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Asian Family Center Oral History Collection, 2014-2016

By Finding aid prepared by Natalia Fernández, Avery Sorensen, and Chris Petersen

Collection Overview

Title: Asian Family Center Oral History Collection, 2014-2016

ID: OH 030

Primary Creator: Fernández, Natalia, 1985-

Extent: 42.2 gigabytes. More info below.

Arrangement: Interviews are arranged chronologically by date of interview.

Languages of Materials: English [eng]


The Asian Family Center Oral History Collection consists of interviews conducted with board and staff members of the Asian Family Center (AFC), one of the Immigrant and Refugee Community Organization's five primary locations in Portland, Oregon. The Asian Family Center exists to serve the needs of the Portland area's growing Asian and Pacific Islander communities. Documented within the collection are descriptions of the interviewees' job duties and responsibilities; their thoughts on the value and future of the center; AFC history, programs, and services; and the interviewees' personal stories regarding their immigration to the United States.

Items from this collection have been digitized and are available in Oregon Digital.

Scope and Content Notes

The collection consists of twelve born digital recordings (2 audio and 10 video) of interviews with staff and board members of IRCO's Asian Family Center. Video recordings were originally captured in *.mts format, the audio recording was a *.wav file, and all files which have been saved as preservation copies for each interview. Access *.mpg and *.mp3 files have been created for each interview as well. All interviews held in the collection have been transcribed by the staff of the Special Collections and Archives Research Center. Researcher access to both the collection's interviews and transcripts is available on site and online. Links to online videos and transcripts are provided within the item-level description of this collection.

All interviews were conducted in Portland, Oregon by Natalia Fernández, the Oregon Multicultural Librarian and a staff member of the Special Collections and Archives Research Center. Interviewees include staff and board members of IRCO's Asian Family Center (AFC). The AFC was established in 1994 and provides multilingual/multicultural, community-based services such as early childhood development services, parent education and support, youth services, anti-poverty assistance and health education programs. Topics discussed include: personal immigration journeys, the history of the AFC, staff and board member responsibilities, the challenges and rewards of community based projects, and ideas for the future of the AFC.  Specific projects discussed include: the SUN schools program, the Vietnamese Women's Health Project, the Coalition of Communities of Color project and report, and the Golden Leaf Education Foundation.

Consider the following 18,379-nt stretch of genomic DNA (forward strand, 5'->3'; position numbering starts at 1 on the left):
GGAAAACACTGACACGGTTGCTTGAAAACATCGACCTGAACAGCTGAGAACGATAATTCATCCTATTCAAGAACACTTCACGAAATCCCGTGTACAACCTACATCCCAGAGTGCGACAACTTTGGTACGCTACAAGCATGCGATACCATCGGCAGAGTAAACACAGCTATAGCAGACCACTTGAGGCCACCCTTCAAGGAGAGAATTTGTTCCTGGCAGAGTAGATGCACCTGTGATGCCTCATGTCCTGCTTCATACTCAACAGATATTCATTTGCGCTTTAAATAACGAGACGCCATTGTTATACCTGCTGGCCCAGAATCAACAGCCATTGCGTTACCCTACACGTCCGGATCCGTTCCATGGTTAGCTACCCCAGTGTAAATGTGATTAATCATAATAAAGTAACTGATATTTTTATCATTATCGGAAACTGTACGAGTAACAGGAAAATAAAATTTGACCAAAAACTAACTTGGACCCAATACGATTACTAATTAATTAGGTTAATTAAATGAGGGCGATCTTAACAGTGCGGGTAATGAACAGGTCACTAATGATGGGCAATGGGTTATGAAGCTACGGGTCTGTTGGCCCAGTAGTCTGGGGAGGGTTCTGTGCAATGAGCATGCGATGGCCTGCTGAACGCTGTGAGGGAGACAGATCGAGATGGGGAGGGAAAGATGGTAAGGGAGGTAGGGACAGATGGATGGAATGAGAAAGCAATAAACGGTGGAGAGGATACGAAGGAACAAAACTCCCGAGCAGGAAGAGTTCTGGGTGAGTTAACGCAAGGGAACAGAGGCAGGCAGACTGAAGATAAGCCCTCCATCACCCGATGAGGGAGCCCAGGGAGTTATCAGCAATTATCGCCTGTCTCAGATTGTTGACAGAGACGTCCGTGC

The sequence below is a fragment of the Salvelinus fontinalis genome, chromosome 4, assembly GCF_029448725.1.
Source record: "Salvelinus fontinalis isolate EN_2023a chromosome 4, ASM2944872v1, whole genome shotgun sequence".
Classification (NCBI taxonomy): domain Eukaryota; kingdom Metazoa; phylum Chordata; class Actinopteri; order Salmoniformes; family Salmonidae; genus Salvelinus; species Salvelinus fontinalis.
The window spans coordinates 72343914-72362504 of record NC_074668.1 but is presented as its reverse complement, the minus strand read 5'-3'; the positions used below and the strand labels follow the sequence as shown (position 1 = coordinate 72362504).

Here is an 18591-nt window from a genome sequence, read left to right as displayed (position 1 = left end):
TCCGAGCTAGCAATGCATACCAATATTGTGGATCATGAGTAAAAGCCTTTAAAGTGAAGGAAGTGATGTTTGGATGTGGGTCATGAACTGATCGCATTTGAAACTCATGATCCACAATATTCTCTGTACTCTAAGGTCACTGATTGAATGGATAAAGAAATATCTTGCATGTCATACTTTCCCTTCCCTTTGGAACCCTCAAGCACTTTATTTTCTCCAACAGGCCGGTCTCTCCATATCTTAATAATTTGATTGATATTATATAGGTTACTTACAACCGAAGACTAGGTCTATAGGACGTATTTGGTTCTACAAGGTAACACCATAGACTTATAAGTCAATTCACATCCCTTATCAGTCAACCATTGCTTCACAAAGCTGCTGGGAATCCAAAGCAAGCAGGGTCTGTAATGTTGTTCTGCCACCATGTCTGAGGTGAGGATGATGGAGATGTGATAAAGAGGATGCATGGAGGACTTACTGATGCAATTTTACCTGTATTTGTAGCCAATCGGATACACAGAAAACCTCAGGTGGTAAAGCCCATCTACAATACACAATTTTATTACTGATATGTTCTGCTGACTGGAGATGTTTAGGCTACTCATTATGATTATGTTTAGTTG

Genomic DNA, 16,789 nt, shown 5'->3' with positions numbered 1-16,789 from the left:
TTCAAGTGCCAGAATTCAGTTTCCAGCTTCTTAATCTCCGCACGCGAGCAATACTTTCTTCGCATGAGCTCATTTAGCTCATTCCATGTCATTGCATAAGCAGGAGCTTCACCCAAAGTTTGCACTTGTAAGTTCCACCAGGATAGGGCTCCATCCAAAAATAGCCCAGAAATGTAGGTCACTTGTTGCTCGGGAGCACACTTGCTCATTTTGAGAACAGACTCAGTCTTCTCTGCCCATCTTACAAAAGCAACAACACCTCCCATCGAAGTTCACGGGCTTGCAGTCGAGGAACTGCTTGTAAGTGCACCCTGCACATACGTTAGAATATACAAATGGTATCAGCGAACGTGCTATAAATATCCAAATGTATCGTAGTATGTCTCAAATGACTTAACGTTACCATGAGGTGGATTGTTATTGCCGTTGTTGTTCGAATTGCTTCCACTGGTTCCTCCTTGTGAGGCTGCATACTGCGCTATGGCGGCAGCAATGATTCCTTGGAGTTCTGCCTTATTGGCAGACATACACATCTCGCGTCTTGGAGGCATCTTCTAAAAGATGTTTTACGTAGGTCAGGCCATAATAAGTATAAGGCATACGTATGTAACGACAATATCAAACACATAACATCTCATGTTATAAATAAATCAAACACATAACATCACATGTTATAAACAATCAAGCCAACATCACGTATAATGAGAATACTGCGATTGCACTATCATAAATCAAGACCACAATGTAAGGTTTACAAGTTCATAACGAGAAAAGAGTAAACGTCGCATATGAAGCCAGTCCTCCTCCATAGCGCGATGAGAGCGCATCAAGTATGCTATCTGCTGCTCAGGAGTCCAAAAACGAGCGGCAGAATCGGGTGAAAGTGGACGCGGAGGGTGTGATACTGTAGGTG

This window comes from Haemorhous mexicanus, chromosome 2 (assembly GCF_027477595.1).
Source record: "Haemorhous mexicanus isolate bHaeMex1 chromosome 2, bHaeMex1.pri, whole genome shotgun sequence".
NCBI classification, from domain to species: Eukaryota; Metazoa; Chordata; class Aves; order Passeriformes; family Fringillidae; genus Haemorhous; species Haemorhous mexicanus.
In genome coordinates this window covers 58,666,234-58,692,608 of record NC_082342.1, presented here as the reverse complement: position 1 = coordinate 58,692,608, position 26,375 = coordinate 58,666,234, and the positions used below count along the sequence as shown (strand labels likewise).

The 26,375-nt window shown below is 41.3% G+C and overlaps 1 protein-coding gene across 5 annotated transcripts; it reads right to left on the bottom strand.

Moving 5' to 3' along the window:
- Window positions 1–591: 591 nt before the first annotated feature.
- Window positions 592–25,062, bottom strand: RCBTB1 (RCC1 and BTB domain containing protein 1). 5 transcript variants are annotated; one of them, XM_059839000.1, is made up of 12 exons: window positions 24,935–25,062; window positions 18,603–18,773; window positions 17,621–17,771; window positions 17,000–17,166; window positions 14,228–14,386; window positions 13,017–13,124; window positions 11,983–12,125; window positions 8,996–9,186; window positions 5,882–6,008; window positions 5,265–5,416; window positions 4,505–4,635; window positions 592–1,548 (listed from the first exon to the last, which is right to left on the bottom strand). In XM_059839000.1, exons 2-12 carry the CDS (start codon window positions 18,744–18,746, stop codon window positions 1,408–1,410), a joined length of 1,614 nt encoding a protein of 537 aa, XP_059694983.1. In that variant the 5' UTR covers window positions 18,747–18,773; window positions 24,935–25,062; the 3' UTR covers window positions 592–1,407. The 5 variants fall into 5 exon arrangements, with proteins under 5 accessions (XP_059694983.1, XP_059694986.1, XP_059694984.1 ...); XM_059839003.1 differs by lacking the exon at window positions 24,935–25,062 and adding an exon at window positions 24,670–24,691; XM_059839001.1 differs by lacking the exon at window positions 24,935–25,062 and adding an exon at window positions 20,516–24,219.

Items from this collection have been digitized and are available in Oregon Digital.

Biographical / Historical Notes

The Immigrant and Refugee Community Organization (IRCO) was established in 1976 to serve immigrants and refugees in Portland, Oregon. IRCO's mission is to promote the integration of refugees, immigrants, and the community at large into a self-sufficient, healthy, and inclusive multiethnic society. Through its five primary locations – IRCO Main, Africa House/Skill Center, Asian Family Center, Senior Services Center, and the International Language Bank – the organization provides programs and services related to training and employment, health and aging, English language learning, naturalization and social adjustment, community development, early childhood, parenting and youth development, education and interpretation and translation.

Sivai Bennett was born in 1960 in American Samoa. She lived there until she moved to La Grande, Oregon, at age 18 to attend Eastern Oregon University and study political science. After two years, Bennett transferred to the University of Oregon in Eugene, Oregon, where she continued her studies to become a lawyer even though she aspired to become a teacher. There she met her husband. She moved with him to La Grande and began her studies to become an elementary school teacher. In 1984, Bennett, her husband, and her daughter moved back to American Samoa where she taught high school. They then relocated to El Centro, California, in 1988 where they lived for 10 years. Eventually they moved to Portland, Oregon, where Bennett received her Masters of Arts in Teaching in 2003 at the University of Portland. Currently, she is a teacher at Harold Oliver Elementary in Portland. She also serves as a volunteer advisory board member of IRCO's Asian Family Center where her role is to advise the directors, help fundraise, and connect IRCO to her community. Bennett also serves as the secretary for the board of directors at the Samoa Pacific Development Corporation where she has previously held the positions of president, vice-president, and treasurer.